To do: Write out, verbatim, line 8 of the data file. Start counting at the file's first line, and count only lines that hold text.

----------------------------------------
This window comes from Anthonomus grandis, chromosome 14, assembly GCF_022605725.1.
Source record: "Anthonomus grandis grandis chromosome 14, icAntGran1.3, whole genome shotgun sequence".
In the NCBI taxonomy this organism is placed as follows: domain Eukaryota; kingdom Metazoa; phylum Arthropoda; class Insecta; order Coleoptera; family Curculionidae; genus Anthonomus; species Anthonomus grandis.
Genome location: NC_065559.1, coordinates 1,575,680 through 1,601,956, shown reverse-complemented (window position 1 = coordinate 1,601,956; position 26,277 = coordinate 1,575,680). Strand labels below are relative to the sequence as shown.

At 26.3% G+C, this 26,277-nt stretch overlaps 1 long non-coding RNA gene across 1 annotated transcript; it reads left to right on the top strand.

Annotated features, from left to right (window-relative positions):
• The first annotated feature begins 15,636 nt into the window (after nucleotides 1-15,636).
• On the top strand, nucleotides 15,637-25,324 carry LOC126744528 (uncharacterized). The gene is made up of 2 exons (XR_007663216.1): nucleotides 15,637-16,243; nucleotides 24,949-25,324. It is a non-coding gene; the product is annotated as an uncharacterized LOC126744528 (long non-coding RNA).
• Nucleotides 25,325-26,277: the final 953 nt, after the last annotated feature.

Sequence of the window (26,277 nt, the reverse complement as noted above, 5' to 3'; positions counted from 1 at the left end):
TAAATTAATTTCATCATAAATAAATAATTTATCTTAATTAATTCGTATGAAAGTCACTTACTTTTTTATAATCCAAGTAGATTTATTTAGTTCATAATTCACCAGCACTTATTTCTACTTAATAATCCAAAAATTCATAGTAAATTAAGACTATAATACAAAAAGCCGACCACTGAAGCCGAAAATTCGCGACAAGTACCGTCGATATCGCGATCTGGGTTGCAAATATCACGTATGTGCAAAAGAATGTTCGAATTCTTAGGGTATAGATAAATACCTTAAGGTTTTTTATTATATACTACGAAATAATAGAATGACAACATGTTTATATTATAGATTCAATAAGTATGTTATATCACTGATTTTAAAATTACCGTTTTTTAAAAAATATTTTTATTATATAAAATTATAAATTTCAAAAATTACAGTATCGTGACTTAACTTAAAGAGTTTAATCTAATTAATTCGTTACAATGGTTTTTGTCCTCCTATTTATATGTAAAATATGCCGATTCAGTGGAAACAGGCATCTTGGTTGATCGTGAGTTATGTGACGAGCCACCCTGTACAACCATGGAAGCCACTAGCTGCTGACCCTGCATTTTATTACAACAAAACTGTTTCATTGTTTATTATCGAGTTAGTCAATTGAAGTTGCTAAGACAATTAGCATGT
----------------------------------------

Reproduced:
• On the top strand, nucleotides 15,637-25,324 carry LOC126744528 (uncharacterized). The gene is made up of 2 exons (XR_007663216.1): nucleotides 15,637-16,243; nucleotides 24,949-25,324. It is a non-coding gene; the product is annotated as an uncharacterized LOC126744528 (long non-coding RNA).